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‘Labor Day’ review: A-list stars, director can't wrest fruit from this ‘Labor'

Labor Day

Rating:
Star3
Star
Star
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Star

It’s not that “Labor Day” is a bad movie, it’s just that it’s a disappointing one. If that sounds harsh consider the following ingredients: Kate Winslet, arguably the best actress of her generation; Josh Brolin, another A-lister known for turning in strong performances; Jason Reitman, the man who helmed the likes of “Up in the Air” and “Juno” and source material from Joyce Maynard, who's “To Die For” enjoyed a solid adaptation from Gus Van Sant; sounds like the making of a film that stands to be a contender for best lists and awards nominations, does it not?

(Left to right) Kate Winslet is Adele, Gattlin Griffith is Henry and Josh Brolin is Frank in LABOR DAY Written for the Screen and Directed by Jason Reitman to be released by Paramount Pictures and Indian Paintbrush.
Dale Robinette / MMXIV Paramount Pictures Corporation and Frank's Pie Company LLC. All Rights Reserved.

And yet, this project, which has all the trappings of greatness, never manages to soar. “Labor Day” follows Adele and her son, Henry, over the course of a long Labor Day weekend, when they inadvertently become involved with an injured, escaped convict named Frank. As the pair spend time with Frank and learn more of his story they come to find they don’t want him to leave, which only serves to further complicate the situation.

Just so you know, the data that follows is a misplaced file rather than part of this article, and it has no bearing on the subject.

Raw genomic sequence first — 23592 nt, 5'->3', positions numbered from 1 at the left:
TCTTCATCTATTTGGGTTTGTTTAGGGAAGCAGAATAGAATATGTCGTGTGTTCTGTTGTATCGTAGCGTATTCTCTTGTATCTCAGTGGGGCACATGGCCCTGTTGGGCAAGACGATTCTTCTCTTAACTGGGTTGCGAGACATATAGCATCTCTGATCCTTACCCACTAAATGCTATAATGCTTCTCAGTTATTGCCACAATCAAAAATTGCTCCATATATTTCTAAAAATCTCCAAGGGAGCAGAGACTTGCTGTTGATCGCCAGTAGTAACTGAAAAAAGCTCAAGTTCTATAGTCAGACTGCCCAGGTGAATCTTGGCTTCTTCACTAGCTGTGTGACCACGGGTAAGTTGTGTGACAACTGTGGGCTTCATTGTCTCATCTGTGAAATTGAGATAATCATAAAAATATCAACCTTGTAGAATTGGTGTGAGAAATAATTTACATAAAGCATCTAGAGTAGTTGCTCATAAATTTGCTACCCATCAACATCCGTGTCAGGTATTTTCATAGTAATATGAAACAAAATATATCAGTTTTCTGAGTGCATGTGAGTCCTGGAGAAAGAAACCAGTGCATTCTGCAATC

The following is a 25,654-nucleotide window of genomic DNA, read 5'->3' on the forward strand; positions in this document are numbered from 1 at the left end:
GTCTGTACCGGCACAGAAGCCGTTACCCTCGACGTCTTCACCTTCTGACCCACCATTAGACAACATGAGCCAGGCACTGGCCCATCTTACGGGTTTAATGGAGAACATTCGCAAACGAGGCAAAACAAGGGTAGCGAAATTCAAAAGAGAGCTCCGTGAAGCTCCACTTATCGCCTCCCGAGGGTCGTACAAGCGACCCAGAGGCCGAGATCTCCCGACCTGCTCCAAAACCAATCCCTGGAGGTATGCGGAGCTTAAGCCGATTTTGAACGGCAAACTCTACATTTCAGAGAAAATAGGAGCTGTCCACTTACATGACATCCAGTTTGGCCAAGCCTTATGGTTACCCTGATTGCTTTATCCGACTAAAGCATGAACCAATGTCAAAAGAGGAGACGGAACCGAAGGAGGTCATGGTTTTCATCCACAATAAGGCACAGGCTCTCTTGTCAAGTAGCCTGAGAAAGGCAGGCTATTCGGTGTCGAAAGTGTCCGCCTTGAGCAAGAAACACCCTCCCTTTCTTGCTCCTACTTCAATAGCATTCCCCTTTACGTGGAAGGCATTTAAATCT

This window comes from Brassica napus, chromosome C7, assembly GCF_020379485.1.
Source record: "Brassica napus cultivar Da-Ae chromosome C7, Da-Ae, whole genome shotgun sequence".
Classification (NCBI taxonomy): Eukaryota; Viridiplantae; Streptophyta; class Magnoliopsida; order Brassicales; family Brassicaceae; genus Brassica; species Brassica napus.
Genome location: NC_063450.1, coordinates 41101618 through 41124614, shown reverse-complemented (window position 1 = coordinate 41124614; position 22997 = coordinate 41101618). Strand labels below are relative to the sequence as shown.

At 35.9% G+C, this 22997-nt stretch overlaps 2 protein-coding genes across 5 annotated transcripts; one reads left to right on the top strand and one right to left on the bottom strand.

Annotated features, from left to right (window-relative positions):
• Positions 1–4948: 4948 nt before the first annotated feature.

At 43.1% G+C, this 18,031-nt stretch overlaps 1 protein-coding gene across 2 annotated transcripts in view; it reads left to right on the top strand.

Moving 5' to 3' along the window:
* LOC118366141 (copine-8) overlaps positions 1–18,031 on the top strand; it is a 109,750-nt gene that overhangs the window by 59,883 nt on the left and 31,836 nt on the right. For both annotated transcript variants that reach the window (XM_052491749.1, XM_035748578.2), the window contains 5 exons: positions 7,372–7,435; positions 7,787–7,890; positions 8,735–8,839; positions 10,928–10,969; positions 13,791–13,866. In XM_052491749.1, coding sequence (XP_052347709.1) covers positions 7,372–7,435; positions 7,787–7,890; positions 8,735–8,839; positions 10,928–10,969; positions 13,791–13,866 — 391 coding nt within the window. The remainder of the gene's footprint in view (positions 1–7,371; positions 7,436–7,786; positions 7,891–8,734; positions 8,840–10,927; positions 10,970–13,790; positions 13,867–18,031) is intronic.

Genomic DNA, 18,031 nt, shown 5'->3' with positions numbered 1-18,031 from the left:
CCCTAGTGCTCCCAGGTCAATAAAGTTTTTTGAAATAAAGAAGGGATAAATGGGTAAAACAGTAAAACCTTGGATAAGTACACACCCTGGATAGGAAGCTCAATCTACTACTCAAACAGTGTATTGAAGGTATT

Kate Winslet, who has never turned in a bad performance in the whole of her career, doesn’t break that streak here. She brings the depressed and somewhat neurotic Adele to life with her trademark excellence, just as Brolin delivers the intensity of performance audiences have come to expect. Young Gattlin Griffith is emotive and shows some real talent, but for all their efforts, the film never becomes anything more than mediocre.

This was not Jason Reitman’s first adaptation, his incredible “Up in the Air” was adapted from a novel of the same name, and did what “Labor Day” fails to do: elevate the source material. This time out Reitman chose to remain very faithful to the source material, after making some pretty significant edits with “Up in the Air”. Clearly the talented director felt that the story needed very little help, but whatever he saw doesn’t translate as magically as his fervent fans will hope. There is an ineffable quality in “Thank You For Smoking”, “Juno” and “Up in the Air” that just doesn’t present itself here.

“Labor Day” is perfectly passable, but that registers as a disappointing outcome for a movie that had the potential to be perfect.